A total number of 48 yachts have already signed up for the Les Voiles de Saint Barth 2014, which will kick off in less than three months. Set to run from April 14 to 19, the event will once again bring a week of exciting races in the warm sunshine and fabulous setting of the popular Caribbean yacht charter destination – Saint Barth.
The good news is that at least eight spectacular Maxis, sailed by some of the world’s leading skippers will be competing alongside the incredibly fast IRC 52s, so we can look forward to some fantastic high performance racing. Top class racers from the United States, Australia and New Zealand are all eagerly looking forward to doing battle in the dream location hosting the fifth edition of the Voiles de Saint Barth. It’s easy to understand why, with such close and therefore thrilling racing. With three months to go before it all gets underway, owners and skippers are busy getting ready and drawing up their crews with one goal in mind – winning.
To do well in Saint Barth
The TP 52 Near Miss is currently aboard a cargo vessel on its way to St. Thomas, where she is due to compete in the Week of the same name, a good warm up for the Voiles de Saint Barth. Her owner, Franck Noel, always keen on to set new challenges, is already thinking about the Voiles de Saint Barth, which is his main goal at the start of the 2014 season.
The French head of the Near Miss project, Benoit Briand feels a certain amount of excitement and uncertainty. “We have won practically everything in the Med with the climax coming at the Giraglia last May. Franck Noel was looking for some new challenges, something he hadn’t attempted before, which would require a new way of tackling the races. The reputation of the Voiles de Saint Barth has spread throughout our little world and appears to correspond perfectly to what he is looking for, with highly competitive racing, some magnificent backdrops and ideal sailing conditions. Exactly the sort of challenge we were hoping for. So we have adjusted our race project. While Karol Jablonski will remain at the helm of the boat, a new top class afterguard will assist him with Marcel Van Triest as navigator, and world match racing champion, Rod Dawson as tactician. The crew will therefore be made up of more English speakers. We are taking the Voiles de Saint Barth very seriously and hope to do well there…”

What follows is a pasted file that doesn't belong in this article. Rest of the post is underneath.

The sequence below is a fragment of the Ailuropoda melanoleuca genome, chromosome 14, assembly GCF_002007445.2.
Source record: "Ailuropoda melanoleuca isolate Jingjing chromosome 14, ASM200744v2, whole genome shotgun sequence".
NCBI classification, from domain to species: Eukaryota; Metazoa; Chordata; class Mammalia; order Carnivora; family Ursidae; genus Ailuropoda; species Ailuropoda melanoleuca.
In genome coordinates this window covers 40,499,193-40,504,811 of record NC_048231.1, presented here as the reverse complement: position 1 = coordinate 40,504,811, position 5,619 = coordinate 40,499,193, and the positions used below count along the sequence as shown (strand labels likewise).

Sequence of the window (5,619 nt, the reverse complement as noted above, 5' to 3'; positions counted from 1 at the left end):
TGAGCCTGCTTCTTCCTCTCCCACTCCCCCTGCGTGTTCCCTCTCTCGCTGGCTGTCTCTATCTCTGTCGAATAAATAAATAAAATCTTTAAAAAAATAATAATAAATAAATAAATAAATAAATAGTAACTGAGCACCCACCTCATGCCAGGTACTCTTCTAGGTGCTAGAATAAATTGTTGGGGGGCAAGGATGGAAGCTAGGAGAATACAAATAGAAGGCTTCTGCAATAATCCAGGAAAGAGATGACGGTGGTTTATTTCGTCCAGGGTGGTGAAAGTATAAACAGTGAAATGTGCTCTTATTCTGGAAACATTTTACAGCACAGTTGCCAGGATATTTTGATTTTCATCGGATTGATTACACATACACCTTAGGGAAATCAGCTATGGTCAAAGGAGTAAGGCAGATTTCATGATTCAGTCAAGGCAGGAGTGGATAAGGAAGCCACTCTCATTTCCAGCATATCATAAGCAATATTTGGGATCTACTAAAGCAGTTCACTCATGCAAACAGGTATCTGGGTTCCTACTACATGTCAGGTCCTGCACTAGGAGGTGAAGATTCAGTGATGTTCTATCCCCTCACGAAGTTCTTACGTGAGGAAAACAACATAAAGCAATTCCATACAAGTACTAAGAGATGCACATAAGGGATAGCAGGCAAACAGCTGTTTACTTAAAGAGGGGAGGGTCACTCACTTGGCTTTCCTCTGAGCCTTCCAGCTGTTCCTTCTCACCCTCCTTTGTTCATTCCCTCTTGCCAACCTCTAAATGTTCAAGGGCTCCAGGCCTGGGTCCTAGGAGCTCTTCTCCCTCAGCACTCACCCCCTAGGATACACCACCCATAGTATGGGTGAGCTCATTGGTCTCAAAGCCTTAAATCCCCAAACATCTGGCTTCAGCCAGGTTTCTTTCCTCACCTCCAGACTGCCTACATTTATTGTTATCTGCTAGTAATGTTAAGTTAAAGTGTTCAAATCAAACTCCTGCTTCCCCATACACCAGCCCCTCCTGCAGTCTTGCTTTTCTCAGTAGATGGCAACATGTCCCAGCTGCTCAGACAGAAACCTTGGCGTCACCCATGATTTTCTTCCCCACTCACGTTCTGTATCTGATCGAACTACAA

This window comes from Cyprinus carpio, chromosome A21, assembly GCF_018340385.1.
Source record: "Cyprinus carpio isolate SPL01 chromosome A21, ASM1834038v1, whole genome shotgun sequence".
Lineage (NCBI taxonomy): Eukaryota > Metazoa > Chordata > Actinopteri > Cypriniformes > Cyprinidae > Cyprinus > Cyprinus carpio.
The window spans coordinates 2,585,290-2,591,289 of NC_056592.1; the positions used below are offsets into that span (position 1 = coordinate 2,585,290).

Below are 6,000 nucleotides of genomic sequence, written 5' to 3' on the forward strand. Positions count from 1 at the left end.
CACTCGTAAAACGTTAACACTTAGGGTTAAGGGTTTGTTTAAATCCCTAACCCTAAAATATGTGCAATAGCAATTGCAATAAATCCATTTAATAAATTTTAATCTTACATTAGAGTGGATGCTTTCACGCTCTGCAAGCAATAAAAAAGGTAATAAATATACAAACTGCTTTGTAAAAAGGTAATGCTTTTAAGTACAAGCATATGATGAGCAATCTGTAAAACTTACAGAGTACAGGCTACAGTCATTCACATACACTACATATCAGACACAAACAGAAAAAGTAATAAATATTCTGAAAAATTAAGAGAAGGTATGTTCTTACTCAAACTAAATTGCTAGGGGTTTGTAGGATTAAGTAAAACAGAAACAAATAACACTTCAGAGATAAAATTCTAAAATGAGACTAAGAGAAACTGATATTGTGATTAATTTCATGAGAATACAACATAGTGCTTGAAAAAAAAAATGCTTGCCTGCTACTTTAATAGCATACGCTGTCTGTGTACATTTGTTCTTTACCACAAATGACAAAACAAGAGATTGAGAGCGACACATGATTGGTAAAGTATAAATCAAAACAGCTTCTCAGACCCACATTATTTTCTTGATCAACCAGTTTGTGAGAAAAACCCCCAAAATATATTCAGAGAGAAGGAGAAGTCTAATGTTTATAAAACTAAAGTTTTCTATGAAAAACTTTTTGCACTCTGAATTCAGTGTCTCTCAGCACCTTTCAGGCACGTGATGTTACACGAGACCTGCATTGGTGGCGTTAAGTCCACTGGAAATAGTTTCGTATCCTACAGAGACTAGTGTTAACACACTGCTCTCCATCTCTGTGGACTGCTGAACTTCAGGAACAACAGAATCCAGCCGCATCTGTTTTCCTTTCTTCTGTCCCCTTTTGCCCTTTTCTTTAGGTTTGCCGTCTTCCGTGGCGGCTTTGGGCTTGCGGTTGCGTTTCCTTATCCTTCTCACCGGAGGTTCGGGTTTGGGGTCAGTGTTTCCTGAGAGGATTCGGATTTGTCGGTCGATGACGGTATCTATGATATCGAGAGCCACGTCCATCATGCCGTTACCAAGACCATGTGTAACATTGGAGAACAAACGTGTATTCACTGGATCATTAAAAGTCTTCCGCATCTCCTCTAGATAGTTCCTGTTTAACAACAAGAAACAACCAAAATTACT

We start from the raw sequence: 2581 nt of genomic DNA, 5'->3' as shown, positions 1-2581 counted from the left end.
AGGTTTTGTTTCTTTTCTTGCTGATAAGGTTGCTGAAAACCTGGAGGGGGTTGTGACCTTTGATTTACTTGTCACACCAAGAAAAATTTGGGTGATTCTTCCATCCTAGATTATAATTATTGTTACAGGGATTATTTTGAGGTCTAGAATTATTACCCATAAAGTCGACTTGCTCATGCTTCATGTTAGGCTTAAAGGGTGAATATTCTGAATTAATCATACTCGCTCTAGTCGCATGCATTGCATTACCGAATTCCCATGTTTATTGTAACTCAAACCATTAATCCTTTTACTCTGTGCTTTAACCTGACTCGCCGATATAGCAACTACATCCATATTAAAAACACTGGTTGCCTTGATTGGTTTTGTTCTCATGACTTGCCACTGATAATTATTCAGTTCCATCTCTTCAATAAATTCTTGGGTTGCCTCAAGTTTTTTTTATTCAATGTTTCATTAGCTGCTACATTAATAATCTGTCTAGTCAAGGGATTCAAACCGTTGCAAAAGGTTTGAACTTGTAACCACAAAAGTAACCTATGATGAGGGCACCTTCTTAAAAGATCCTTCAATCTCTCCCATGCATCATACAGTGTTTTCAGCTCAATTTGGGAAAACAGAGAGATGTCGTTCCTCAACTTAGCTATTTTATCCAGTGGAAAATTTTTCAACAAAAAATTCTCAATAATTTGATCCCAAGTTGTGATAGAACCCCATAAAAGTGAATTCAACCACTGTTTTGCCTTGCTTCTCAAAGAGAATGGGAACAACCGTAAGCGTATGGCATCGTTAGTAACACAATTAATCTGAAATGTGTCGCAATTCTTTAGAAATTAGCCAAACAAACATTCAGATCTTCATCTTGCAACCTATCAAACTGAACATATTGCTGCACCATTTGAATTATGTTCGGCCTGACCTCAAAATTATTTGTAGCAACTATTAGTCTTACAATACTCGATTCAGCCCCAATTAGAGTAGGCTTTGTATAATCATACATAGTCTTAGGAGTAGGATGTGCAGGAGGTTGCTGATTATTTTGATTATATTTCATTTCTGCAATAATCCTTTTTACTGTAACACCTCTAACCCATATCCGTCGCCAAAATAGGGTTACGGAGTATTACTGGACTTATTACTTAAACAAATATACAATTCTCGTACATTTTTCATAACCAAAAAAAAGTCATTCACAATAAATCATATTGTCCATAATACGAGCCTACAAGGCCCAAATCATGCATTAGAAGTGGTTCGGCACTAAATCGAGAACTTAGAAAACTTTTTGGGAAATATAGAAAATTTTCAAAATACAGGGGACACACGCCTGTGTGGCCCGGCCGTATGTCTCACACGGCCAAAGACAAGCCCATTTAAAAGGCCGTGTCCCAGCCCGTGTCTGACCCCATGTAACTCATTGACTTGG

For the pleasure of racing
John Hildebrand is boat captain of the Maxi yacht Caol Ila R*, a Mills-designed 21-metre long boat. The Voiles de Saint Barth is one of the key features on the race programme for the American owner, Alexander Schaerer, winners last year of the Volcano Trophy in the Mediterranean. “The Voiles de Saint Barth represents a new goal for us in a very different context from what we have been experiencing over the past three years in the Mediterranean,” he explained. “Both myself and the crew are fully motivated with the idea of racing at this top level in a dream destination, which is famous for its fantastic sailing conditions.”
The Dutch crew on the Marten 72 sailing yacht Aragon is also used to doing battle in the Mediterranean, but has now moved to the Caribbean looking for that perfect mix of competitive racing, a friendly atmosphere and some of the finer things in life, which all come together at the Voiles de Saint Barth. “After three seasons racing in the Mediterranean circuit, we wanted to compete in an event that was well run and demanding. The Voiles de Saint Barth has acquired that reputation and today, we are getting ready for that and looking forward to being there. The first contact we made was extremely serious and professional. We shall be turning up with the means to fulfil our ambitions, as we are drawing up a crew, which although based around a family to begin with, also includes America’s Cup specialists from New Zealand. Our recent performances in the Giraglia and the Voiles de Saint Tropez were encouraging, and for two years we have been busy making improvements to the boat. Sailing in Saint Barth neatly enables us to fulfil our ambition of placing ourselves alongside some top class boats and crews, without losing anything of the pleasure of racing with family and friends.”
The fleet at the Voiles de Saint Barth includes five very distinct classes, ranging from multihulls to maxis and IRC 52s, as well as a large number of the most modern Racing Cruisers, divided into two groups, spinnaker and non spinnaker, in order to allow as many amateur racers as possible to take part in the event. The festivities will be taking place out on the water, but also ashore with special events arranged every evening at the Race Village, where the sailors and locals from Saint Barth can get together and share their experiences.
* Caol Ila (pronounced coul-ila – a Gaelic term for the Islay Strait) is the name of a whisky distillery located on the isle of Islay near Port Askaig in Scotland.